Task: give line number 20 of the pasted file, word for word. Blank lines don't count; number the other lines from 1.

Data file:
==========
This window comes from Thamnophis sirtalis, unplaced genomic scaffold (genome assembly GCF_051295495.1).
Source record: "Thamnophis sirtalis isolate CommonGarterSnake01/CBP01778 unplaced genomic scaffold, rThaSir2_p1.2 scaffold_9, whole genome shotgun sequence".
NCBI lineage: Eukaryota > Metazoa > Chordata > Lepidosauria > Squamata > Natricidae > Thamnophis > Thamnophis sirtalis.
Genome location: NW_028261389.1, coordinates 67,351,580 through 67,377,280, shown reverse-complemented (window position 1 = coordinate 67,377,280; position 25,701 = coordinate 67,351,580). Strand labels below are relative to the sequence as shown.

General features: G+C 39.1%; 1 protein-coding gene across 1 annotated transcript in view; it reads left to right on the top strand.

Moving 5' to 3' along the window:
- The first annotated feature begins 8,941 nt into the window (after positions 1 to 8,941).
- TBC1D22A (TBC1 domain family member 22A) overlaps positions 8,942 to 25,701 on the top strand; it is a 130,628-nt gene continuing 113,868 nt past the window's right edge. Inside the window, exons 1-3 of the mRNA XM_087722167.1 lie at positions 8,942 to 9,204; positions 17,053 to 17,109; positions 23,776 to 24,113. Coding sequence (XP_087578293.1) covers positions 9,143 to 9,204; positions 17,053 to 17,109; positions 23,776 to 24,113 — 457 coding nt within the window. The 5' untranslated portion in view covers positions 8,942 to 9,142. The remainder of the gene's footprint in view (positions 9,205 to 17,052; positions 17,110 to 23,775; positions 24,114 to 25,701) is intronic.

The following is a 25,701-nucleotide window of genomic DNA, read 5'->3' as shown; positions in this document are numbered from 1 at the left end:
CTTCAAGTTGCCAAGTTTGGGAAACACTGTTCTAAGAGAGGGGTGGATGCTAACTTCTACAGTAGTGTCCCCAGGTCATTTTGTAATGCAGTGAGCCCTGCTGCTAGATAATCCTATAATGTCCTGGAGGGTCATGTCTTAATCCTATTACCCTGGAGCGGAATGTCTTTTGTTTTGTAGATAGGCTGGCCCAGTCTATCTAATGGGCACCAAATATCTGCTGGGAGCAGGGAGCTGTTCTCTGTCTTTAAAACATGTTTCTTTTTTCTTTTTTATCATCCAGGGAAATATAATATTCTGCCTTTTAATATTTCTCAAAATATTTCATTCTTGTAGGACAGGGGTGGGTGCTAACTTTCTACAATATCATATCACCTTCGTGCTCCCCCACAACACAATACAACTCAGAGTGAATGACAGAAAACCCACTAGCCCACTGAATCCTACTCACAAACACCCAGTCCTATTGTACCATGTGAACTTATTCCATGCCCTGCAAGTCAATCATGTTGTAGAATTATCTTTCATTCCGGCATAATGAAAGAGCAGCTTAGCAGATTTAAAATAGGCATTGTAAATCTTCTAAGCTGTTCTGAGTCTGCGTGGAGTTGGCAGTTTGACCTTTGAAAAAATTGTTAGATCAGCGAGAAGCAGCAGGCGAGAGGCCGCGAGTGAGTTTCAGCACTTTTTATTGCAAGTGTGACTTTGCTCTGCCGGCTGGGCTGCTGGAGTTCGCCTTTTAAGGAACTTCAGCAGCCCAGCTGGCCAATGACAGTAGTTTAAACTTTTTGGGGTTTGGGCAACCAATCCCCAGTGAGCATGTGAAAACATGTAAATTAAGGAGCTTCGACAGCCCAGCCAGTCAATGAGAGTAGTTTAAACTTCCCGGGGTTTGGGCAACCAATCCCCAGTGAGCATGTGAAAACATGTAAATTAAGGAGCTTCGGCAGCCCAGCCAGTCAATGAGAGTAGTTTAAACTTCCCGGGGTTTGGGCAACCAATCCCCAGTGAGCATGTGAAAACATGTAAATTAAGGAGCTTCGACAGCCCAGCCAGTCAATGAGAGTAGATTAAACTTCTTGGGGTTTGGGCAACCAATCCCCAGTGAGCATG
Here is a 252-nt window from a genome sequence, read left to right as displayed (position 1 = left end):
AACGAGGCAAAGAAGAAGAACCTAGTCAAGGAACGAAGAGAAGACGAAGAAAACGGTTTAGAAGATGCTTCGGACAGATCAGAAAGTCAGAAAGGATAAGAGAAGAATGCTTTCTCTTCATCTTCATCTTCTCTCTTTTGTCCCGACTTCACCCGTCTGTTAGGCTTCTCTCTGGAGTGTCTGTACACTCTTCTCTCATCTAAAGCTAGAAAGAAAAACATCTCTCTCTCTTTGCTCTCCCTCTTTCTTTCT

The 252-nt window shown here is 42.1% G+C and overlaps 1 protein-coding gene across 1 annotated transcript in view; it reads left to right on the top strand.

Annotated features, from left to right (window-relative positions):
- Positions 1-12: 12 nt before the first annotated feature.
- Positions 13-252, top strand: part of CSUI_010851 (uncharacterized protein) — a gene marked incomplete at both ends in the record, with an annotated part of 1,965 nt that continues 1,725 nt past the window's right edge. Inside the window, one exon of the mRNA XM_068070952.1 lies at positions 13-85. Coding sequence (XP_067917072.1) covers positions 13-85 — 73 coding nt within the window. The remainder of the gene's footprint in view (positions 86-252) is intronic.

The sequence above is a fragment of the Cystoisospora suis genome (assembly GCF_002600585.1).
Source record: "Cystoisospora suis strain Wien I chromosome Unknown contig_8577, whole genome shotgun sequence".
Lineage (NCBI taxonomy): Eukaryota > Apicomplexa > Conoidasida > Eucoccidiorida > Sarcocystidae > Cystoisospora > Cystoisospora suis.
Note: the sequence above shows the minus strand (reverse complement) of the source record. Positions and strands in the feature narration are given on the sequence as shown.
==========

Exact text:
Note: the sequence above shows the minus strand (reverse complement) of the source record. Positions and strands in the feature narration are given on the sequence as shown.